So it’s really the question of what you can do initially to build up momentum and get people talking about your app, to get your app known. I think one of the good possibilities you have there is working together with influencers, trying ad networks. Maybe a short tip hack here: try out ad networks that are new, because if you’re going, for example, for Facebook – kind of everybody is there, which also means that ads will be more expensive. So identifying a new ad network could help you get very good prices as well. Not many people are thinking out of the box and trying to find good channels.
Nevertheless, I also think – and you can also probably totally relate to this topic – that the field of app store optimization: nailing your app store listing, making it attractive to users, making users want to download your app and try it out – I think it’s really the base that you need to do nowadays anyways.
I think that choosing the right keywords for your app is a massive and big topic. I also think that people are often overcomplicating it a little bit, so I am trying to make it more “touchable”. The first and most important thing when you think about keywords for your app is that they have to be relevant to your app or your mobile game. Because you have to keep in mind when we’re talking about people that are opening the app store on the smartphone, they are going in there entering a keyword, because they have something in their head, an app they want to use, a use case that the want to be fulfilled, so they know quite exactly what they are looking for. Therefore, you want to show up on the relevant keywords.
If you have a running tracking app, for example, and somebody is looking for buying a new t-shirt and your ranking position is #1 – they are not going to download your app because they were looking for something completely different.
So, relevance is number one.
Number two: when there are so many apps in the app stores and there is so much competition, it’s really important to think about “rankability”, or, in other words, ask yourself, “Can I rank for those keywords that I would like to rank for, which I know that are relevant?” When you’re starting a dating app, for sure you want to rank for “dating app” – but it will be super-hard, especially in the beginning, so therefore you should think about which kind of sub-niches you’re taking with your app and really try to focus more on the long-tail keywords, which brings me to the last point.
It’s diversification in keywords. I think it’s important that you keep in mind that there are short terms that are relevant but there are also long-term keywords that might be super relevant for your app. It’s worth considering to optimize for both of them.
Great tips, thank you Thomas. And now let’s move on to paid user acquisition: what do you think of Apple Search Ads? What’s your take on the future of this channel?
I think it’s a really great channel. Especially if you have an app or a game that is some kind of search-intent-driven. What I mean by that is when your app can be summarized in really good keywords, for example, like I’ve already mentioned, running tracking app or calorie counter app, or something like that – where people already have a very good understanding of what this app might be.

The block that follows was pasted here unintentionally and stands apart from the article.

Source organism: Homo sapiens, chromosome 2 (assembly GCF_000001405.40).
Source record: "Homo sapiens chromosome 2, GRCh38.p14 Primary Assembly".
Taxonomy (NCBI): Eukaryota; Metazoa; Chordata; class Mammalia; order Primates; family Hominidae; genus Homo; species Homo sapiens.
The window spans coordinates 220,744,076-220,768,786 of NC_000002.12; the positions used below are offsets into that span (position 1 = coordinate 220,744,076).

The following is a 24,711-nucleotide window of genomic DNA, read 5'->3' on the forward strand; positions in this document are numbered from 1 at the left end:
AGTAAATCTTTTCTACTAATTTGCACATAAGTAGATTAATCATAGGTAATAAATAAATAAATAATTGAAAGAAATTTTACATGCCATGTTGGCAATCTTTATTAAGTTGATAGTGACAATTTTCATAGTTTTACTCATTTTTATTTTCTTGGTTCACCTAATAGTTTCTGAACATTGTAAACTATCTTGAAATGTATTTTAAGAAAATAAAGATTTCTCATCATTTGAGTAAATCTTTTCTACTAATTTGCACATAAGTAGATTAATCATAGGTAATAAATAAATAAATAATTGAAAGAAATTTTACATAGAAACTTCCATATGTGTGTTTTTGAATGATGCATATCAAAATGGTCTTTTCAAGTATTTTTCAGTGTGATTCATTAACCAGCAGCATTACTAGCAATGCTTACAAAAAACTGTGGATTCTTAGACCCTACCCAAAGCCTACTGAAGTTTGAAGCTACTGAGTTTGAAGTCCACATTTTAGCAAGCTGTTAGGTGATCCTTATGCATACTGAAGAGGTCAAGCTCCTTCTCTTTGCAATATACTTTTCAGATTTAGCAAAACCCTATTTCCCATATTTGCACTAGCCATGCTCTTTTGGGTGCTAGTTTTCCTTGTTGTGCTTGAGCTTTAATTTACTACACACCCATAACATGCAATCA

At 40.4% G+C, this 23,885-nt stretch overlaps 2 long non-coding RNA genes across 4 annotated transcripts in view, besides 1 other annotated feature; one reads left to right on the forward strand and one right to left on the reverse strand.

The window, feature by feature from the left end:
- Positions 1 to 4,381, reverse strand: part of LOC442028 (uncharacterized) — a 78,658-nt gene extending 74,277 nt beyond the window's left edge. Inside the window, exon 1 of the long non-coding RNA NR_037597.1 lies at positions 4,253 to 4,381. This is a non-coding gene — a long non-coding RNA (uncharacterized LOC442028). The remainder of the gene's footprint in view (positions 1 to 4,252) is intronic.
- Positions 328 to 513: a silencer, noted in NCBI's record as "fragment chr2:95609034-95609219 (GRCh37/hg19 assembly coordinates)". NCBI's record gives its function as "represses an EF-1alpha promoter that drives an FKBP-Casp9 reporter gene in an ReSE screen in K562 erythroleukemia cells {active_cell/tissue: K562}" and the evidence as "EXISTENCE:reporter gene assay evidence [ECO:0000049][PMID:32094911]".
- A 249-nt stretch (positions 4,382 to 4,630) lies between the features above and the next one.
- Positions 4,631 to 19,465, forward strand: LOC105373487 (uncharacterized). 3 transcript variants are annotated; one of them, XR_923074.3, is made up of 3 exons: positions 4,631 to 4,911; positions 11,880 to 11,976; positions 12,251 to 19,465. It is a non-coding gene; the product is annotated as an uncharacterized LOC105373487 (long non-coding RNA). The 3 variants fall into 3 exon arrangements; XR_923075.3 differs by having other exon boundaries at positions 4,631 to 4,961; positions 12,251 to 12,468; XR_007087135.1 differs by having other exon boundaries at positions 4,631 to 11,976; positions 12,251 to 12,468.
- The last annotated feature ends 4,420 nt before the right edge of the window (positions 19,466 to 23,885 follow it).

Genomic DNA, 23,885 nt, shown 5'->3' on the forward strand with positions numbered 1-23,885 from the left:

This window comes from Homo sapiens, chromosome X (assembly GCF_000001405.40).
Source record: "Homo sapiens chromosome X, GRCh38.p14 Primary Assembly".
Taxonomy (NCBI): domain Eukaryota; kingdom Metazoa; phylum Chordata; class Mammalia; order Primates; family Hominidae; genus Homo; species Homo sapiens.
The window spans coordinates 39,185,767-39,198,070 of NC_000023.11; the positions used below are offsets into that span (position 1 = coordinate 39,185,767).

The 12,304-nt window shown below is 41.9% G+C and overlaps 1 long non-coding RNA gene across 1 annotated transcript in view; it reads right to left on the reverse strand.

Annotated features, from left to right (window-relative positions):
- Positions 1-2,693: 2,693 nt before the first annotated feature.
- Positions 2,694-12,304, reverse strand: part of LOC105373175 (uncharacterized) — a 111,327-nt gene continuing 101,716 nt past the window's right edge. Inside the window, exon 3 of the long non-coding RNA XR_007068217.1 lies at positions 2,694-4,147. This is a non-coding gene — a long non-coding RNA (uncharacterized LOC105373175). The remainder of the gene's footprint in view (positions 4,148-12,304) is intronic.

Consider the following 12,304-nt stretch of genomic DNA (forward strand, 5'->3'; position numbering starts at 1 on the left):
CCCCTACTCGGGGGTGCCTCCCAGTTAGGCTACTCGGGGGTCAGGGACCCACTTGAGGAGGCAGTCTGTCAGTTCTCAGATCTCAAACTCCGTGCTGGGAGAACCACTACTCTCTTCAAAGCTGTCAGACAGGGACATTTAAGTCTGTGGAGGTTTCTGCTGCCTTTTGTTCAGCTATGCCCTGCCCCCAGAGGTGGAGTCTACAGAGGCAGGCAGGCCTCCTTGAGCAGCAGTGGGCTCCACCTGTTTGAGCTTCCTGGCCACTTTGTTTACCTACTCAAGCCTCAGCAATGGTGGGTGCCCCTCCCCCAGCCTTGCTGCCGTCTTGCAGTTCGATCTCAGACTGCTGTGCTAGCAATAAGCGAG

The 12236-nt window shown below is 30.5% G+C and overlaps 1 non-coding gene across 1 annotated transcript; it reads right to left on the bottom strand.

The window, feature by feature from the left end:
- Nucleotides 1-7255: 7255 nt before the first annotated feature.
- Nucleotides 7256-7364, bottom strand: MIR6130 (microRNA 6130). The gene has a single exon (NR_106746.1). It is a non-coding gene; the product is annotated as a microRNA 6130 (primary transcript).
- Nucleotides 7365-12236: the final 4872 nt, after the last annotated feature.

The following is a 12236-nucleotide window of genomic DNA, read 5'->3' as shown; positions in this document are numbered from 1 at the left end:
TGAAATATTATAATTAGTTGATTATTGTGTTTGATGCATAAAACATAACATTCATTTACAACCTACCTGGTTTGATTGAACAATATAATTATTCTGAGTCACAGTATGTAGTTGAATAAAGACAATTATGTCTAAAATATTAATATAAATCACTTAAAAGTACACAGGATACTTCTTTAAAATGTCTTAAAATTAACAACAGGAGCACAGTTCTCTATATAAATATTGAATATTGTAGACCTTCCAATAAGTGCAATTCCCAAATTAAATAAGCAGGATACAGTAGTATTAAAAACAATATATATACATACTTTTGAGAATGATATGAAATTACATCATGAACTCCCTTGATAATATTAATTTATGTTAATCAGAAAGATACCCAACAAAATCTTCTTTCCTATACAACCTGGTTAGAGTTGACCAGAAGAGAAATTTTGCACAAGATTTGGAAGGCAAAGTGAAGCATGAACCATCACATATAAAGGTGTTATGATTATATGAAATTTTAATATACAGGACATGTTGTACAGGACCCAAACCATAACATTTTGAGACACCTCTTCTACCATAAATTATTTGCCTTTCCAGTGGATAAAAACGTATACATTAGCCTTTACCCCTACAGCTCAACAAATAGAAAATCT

When they go to the app store and search for a keyword like this,
I think Apple Search Ads is an amazing channel because there you can position yourself on position #1 on such relevant keywords, super-relevant for your app business.
So I think therefore it’s a really great channel.
With IDFA, one of the side effects that Apple is pushing is also to make their own ad network, and in this case also Apple Search Ads is more attractive to the audience. So, therefore, I think that this might be also quite a massive push that we might be seeing for this channel over the next couple of weeks and months.
Also, keeping on the Apple side, I’m interested to see where the ads of Apple within the Apple News are going as a topic. Also, in regards to IDFA because when we think of that Apple has the possibility to place ads on content, and they know what this content is about and also have understanding who is the reader of this content. So, for example, if you think of news about the stock market, when someone is reading such news, chances that those people are also interested in trading apps are quite high, so this is a good match there. Really interested to see where it is going as a topic in combination with IDFA.
Yeah, so first tip for all the listeners, go out and check out our webinar that Lina and I had about this topic. I think it was really great, we tried to talk with you about this topic in more detail. Kind of the summary from our conversation is that there are a lot of positive side effects between Apple Search Ads and ASO.
So to name a few examples, Apple Search Ads helps you identify keywords that drive installs and also helps you find keywords that drive revenue, so that you really find out which keyword in the end is also bringing you money. You can take this knowledge and integrate it into the ASO strategy because you want to rank on those keywords that bring you money. You want to rank organically very well. So therefore you can really take those learnings and integrate them into your app store listing.